“Fitness was one of the ways Ken controlled us,” said Hyde-Lay. “You’d walk out onto the court in the fourth quarter and look at your opponent and just go, ‘You’re in trouble.’ We’re better organized. Faster. Fitter. That was just such a great space to be in as a confidence builder.”

On top of all of this, Shields had also created a climate of togetherness in the UVIC basketball program. The theme song of the men’s and women’s basketball teams at that time could very well have been Sister Sledge’s ‘We Are Family’ which began climbing the Billboard charts to #2 in the spring of 1979. Ken coached the UVIC men, while his wife Kathy coached the women’s team. Two of Kathy’s players were Carol Turney-Loos (married to Billy Turney-Loos) and Luann Hebb (Chris Hebb’s sister). On top of that, the assistant coaches were Norm Vickery—Ken’s high school coach from Prince Rupert—and Jim Duddridge—one of Ken’s former UVIC players. And with just a few exceptions most of the players were from Vancouver Island. In short, the teams were tight and united.

“We were all together as UVIC athletes,” remembered Hebb. “There was no men’s team and women’s team separation. Then to have my sister win the national championship one week and for me to win it the next, I mean my parents couldn’t believe it.”

Perhaps not surprisingly, the UVIC women were just as successful as the men that year and about to embark on a dynasty of their own under Kathy Shields.

For the men, as the Viking train left the station they did suffer a few bumps before Christmas 1979 losing a handful of tournament games. But once the Canada West regular season was underway, they were all business, winning a remarkable 20 straight games to become the first team in UVIC history to go through Canada West play undefeated, an accomplishment only a handful of schools have ever accomplished. It was a run described as ‘magical’ by Hebb and Hyde-Lay. If the Vikes ever were threatened they always seemed to know they had another gear and could close things out for the ‘W.’ They then breezed through the playoffs as well without a loss and advanced to the CIAU national championships in Calgary.

In the national tournament’s first round the Vikes faced the University of Windsor. The Vikes players were shocked pre-game when Shields shared his plan to match up their leading scorer, Turney-Loos, one-on-one on Windsor’s top scorer. Turney-Loos wasn’t known as a strong defender, but he did a great job shutting down Windsor’s key offensive weapon as UVIC took the victory 93-75.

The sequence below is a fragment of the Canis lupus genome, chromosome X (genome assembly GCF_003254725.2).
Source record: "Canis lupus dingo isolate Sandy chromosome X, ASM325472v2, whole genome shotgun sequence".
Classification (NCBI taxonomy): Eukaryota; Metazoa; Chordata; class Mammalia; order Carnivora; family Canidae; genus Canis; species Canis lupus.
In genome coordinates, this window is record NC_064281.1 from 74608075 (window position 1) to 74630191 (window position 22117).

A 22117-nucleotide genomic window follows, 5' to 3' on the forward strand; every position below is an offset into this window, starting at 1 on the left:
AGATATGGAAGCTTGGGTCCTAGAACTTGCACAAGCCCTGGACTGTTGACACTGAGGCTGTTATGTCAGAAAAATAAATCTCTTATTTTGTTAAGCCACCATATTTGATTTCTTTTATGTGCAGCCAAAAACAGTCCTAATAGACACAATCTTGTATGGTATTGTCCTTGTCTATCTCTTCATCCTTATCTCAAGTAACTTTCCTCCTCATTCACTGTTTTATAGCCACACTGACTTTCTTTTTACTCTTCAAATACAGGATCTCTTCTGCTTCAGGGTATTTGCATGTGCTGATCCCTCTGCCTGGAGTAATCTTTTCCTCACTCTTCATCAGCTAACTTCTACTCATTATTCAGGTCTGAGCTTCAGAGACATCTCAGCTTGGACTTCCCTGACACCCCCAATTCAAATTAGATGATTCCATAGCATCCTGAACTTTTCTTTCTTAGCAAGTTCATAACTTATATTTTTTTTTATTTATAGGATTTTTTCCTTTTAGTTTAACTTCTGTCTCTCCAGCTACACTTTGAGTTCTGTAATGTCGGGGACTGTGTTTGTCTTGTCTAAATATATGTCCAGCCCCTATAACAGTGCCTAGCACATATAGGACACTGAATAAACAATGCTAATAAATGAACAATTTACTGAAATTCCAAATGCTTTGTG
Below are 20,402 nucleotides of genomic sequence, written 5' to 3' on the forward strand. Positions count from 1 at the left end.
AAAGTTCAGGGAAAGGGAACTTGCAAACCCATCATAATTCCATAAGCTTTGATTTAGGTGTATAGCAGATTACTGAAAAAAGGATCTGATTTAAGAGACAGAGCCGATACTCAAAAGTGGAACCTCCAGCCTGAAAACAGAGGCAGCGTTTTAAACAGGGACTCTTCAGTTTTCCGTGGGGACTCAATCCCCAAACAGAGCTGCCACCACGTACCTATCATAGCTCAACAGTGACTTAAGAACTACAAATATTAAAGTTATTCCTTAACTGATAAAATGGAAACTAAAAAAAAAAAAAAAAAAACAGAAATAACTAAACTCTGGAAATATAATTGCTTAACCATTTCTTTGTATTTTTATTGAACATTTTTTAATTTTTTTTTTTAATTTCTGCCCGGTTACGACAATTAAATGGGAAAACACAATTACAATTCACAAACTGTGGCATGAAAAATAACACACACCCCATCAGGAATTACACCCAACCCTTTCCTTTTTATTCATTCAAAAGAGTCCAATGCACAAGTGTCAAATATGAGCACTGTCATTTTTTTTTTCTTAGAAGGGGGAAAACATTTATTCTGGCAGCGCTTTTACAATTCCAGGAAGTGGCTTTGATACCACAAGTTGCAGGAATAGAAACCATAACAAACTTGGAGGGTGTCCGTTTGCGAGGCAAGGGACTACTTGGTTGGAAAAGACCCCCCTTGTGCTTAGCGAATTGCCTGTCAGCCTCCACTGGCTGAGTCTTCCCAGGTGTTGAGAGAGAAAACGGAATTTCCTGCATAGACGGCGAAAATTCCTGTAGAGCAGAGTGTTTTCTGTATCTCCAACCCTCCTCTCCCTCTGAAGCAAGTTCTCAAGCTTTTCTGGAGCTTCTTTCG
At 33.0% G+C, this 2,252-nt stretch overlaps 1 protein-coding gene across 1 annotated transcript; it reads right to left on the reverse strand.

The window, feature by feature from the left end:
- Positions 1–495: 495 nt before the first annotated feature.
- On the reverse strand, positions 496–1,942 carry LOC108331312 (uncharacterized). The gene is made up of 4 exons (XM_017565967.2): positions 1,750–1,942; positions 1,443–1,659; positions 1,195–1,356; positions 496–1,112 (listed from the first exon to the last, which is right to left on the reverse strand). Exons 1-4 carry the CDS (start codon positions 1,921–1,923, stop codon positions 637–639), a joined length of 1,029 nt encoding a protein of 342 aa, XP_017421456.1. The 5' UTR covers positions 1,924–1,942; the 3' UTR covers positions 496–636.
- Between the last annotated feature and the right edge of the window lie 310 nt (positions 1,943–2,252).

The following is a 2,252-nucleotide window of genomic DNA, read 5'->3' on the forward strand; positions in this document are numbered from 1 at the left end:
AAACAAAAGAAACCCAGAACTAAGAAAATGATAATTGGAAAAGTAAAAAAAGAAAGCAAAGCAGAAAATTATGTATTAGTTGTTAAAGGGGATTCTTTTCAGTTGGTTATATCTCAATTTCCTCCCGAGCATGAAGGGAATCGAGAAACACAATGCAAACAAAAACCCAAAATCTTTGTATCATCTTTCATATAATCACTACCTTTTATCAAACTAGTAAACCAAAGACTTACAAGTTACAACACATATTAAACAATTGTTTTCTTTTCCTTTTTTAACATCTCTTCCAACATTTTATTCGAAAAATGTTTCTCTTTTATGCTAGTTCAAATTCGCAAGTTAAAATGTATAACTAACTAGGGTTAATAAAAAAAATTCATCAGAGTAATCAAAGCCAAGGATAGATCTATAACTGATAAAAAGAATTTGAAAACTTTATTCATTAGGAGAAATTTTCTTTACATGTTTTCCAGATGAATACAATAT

Next up was a rematch of the previous year’s national championship final as UVIC faced defending champion Saint Mary’s Huskies. Exorcising any demons haunting them from their national final loss, the Vikes ran away from their arch rivals, taking a 91-75 victory to advance to the national championship game for the second straight season. There they faced number-one-ranked Brandon University.

They had shouldered the pressure well all season, but perhaps for the first time it began to wear on the Vikes. In the first half, they seemed tight and tentative, made uncharacteristic errors, and missed free throws. Those magical, effortless games from earlier in the season seemed a million miles away, but in the second half the mental toughness instilled in them by Shields turned the tide against a very strong Brandon team. Turney-Loos began to heat up and injected his winning attitude into his teammates. Everyone raised their games, particularly Reni Dolcetti, who began dominating inside. Ultimately, although they never quite hit their stride in this game, they did what all great teams do: they found a way to win, edging Brandon 73-65 to capture UVIC’s first-ever national basketball championship.

“We won the game, it was a deserved win, but it was a relief when we won,” summed up Hyde-Lay. “There was a lot of pressure on us.”

Turney-Loos and Dolcetti were named CIAU tournament All-Stars, while Dolcetti was also named the tournament MVP and Turney-Loos a CIAU First-Team All-Canadian. Shields was named CIAU coach of the year.

The national title opened an unprecedented run of success for UVIC as this marked the first of seven straight national championships won under Shields. You read that number correctly. It stood as a Canadian university record until matched recently by the Carleton University Ravens.

Asked to place the 1979-80 UVIC Vikings in some sort of historical context, Hyde-Lay, who went on to become one of the most revered high school rugby and basketball coaches in BC history at St. Michael’s University School, is unequivocal in his response: “I’m biased totally, but I think it’s the best CIAU/CIS team that’s ever been on the floor.”

You won’t get any argument on that from Hebb, currently the commissioner of the BCHL after impressive stops along the way at CKVU’s Sports Page, Orca Bay Sports and Entertainment in Vancouver, and Maple Leaf Sports and Entertainment in Toronto.

“For me, the first probably 23 years of my life were just dedicated to this game. And then for Ian and Ted Anderson and Robbie Parris and Reni and Eli and Gerald and for everybody to end up in one place, that’s what it took. That’s what a hall of fame team is. Drawing from all of these different disparate backgrounds, but coalescing for the period of time that you needed to be uniquely regarded in history. That’s the way I see that team. There will never be another 1979-80 UVIC Vikings and I’m really proud that I was on that team.”

 

The 1979-80 University of Victoria Vikings men’s basketball team will be inducted into the BC Sports Hall of Fame in the Team category as part of the Class of 2020 Induction Class.